Floating radar completes Pearl Harbor-Alaska trip
The $900 million sea-based X-band unit survives storms on its way to its home port
ANCHORAGE, Alaska » A powerful radar to be used as part of the national missile defense program made the trip from Hawaii aboard its oceangoing platform to Alaska waters, where it will remain until mooring facilities can be built.
The $900 million sea-based X-band radar is the largest radar of its type.
"The main advantage of having one as powerful as this one it can not only track and identify the warhead you are trying to hit, but can distinguish the warhead from any decoys or countermeasures traveling with that warhead," Rick Lehner, a spokesman for the Missile Defense Agency in Virginia, said Thursday.
The missile defense program is designed to protect the United States against long-range missile attacks. The radar will be used to identify and track incoming missile targets for interceptor missiles based in Alaska and California.
The radar, which looks like a giant golf ball and weighs almost 50,000 tons, departed Pearl Harbor on Jan. 3 after going through sea trials and exercises.
During its trip to Alaska, it survived several winter storms in the Pacific Ocean, encountering waves of more than 50 feet and wind gusts of more than 100 mph, according to the Missile Defense Agency.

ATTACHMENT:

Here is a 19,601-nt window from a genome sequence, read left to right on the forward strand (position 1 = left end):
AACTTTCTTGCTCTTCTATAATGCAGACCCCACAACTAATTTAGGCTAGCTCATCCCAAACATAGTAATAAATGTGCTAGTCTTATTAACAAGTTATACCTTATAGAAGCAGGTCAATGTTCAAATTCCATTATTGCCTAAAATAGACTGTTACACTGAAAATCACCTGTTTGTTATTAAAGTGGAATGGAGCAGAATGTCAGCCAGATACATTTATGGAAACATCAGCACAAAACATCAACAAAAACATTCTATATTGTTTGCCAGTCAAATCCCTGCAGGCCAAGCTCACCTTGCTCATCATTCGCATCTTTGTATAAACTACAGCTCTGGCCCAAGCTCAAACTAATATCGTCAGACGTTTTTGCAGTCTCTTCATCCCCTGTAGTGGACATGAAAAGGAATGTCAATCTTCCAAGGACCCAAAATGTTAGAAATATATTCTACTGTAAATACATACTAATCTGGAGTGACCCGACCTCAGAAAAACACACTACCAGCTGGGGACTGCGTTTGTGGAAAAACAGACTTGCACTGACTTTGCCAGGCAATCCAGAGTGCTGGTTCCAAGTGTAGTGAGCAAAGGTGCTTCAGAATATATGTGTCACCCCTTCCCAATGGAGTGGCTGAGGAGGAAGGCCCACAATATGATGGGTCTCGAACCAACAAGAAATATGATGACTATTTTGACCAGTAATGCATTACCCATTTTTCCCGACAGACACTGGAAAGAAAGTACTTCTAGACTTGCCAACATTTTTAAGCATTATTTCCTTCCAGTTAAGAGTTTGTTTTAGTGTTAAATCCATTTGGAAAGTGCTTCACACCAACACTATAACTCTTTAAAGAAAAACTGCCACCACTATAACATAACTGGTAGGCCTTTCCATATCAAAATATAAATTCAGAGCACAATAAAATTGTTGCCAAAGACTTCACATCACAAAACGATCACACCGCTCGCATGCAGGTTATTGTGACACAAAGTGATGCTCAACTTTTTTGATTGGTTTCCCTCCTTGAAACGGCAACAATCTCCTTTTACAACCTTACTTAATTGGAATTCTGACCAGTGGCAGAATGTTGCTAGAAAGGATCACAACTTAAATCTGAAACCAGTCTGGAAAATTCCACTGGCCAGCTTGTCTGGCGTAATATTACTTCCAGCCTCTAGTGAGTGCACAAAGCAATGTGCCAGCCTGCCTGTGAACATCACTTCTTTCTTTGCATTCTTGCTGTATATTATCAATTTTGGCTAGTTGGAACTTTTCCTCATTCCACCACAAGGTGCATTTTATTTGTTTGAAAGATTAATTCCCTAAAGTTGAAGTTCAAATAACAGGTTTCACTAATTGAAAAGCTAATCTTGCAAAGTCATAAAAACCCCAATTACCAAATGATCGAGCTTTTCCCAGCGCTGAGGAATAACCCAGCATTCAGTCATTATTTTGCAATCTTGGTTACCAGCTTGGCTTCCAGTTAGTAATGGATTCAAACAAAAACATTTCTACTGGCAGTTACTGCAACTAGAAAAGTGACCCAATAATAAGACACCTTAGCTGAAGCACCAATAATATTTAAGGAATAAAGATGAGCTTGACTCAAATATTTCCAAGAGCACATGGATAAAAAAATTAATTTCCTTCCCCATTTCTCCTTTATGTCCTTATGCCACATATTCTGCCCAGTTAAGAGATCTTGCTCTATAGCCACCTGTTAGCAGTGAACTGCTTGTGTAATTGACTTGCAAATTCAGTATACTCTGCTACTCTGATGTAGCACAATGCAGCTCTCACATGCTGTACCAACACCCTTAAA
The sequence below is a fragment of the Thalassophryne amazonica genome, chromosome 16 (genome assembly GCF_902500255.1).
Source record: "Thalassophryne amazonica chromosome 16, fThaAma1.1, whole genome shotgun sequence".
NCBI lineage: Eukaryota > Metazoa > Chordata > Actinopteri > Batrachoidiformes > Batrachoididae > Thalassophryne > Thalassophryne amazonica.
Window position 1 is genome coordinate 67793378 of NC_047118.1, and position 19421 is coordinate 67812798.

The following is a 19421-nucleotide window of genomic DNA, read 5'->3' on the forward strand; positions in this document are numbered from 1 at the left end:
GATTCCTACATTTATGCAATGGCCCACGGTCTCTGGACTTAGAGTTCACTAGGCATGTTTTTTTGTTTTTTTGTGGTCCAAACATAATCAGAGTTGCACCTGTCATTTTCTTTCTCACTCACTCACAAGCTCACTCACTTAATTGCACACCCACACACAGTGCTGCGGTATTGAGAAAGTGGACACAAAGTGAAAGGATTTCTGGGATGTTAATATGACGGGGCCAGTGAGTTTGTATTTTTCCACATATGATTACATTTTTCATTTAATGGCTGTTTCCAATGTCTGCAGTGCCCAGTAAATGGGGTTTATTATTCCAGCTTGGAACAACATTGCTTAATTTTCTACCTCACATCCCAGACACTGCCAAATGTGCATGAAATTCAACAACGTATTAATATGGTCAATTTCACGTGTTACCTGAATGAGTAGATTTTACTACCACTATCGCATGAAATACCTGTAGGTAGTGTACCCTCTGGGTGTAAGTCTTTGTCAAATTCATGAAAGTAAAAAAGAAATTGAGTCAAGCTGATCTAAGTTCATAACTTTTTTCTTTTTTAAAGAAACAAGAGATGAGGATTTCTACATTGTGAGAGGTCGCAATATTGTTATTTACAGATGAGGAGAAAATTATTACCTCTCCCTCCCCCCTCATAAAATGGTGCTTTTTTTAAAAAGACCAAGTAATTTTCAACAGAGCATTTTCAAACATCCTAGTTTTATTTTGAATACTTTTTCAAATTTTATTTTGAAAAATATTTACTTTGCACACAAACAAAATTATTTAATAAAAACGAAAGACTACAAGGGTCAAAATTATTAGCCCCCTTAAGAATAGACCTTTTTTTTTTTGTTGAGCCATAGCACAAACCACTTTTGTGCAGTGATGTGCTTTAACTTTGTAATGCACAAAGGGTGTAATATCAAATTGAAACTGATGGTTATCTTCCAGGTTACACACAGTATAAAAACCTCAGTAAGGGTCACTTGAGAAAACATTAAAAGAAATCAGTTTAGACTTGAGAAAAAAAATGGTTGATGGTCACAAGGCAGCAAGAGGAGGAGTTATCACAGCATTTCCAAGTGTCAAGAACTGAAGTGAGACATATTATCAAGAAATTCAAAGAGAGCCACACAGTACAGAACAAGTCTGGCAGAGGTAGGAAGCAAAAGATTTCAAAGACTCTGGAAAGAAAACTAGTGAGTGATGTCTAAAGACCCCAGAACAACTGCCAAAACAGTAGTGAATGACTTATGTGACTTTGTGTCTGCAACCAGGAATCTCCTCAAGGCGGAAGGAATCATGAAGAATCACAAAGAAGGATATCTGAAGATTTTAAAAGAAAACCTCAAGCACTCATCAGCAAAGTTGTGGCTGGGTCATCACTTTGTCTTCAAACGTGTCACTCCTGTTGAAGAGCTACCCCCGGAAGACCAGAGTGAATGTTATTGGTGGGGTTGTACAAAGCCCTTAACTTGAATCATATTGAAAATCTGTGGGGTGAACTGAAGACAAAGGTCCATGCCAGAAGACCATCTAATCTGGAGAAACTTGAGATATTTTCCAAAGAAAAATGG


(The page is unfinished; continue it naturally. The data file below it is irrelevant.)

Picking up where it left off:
The radar, which is bigger than a football field, will be home-ported at Adak in the Aleutian Islands. About 75 crew will be stationed with the radar.
The radar floats on an oil drilling platform that was provided with twin-hulled propulsion and can travel at between 5 and 7 knots. It has the added advantage of being mobile, so it can be used wherever the military needs it, Lehner said.
"We can put it anywhere, in any ocean," Lehner said. However, he said it will remain in the Pacific Ocean.
Several tests are planned for the radar this year. In March the radar will be used to track a missile out of Vandenberg Air Force Base in California to calibrate the radar.
In April or May the radar will be used to track a missile in an intercept test. In the fall, Lehner said, the radar will be used in a test where it will formulate "an intercept solution."